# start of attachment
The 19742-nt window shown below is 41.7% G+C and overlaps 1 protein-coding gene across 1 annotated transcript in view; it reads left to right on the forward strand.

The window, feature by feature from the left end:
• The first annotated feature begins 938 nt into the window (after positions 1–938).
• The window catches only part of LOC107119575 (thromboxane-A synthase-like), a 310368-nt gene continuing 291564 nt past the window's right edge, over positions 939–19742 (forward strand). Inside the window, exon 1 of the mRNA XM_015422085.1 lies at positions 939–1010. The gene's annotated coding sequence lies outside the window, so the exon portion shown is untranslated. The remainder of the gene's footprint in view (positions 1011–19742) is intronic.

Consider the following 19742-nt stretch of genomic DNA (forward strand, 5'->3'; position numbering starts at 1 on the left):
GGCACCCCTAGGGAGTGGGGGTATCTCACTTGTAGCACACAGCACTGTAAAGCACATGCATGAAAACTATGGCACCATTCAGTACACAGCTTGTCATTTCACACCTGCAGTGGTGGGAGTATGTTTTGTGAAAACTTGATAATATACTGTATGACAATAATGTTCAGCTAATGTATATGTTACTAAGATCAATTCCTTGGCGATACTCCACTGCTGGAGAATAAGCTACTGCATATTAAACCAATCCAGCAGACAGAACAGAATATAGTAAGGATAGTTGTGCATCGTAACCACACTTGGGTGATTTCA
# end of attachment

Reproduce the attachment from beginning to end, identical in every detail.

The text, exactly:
The 19742-nt window shown below is 41.7% G+C and overlaps 1 protein-coding gene across 1 annotated transcript in view; it reads left to right on the forward strand.

The window, feature by feature from the left end:
• The first annotated feature begins 938 nt into the window (after positions 1–938).
• The window catches only part of LOC107119575 (thromboxane-A synthase-like), a 310368-nt gene continuing 291564 nt past the window's right edge, over positions 939–19742 (forward strand). Inside the window, exon 1 of the mRNA XM_015422085.1 lies at positions 939–1010. The gene's annotated coding sequence lies outside the window, so the exon portion shown is untranslated. The remainder of the gene's footprint in view (positions 1011–19742) is intronic.

Consider the following 19742-nt stretch of genomic DNA (forward strand, 5'->3'; position numbering starts at 1 on the left):
GGCACCCCTAGGGAGTGGGGGTATCTCACTTGTAGCACACAGCACTGTAAAGCACATGCATGAAAACTATGGCACCATTCAGTACACAGCTTGTCATTTCACACCTGCAGTGGTGGGAGTATGTTTTGTGAAAACTTGATAATATACTGTATGACAATAATGTTCAGCTAATGTATATGTTACTAAGATCAATTCCTTGGCGATACTCCACTGCTGGAGAATAAGCTACTGCATATTAAACCAATCCAGCAGACAGAACAGAATATAGTAAGGATAGTTGTGCATCGTAACCACACTTGGGTGATTTCA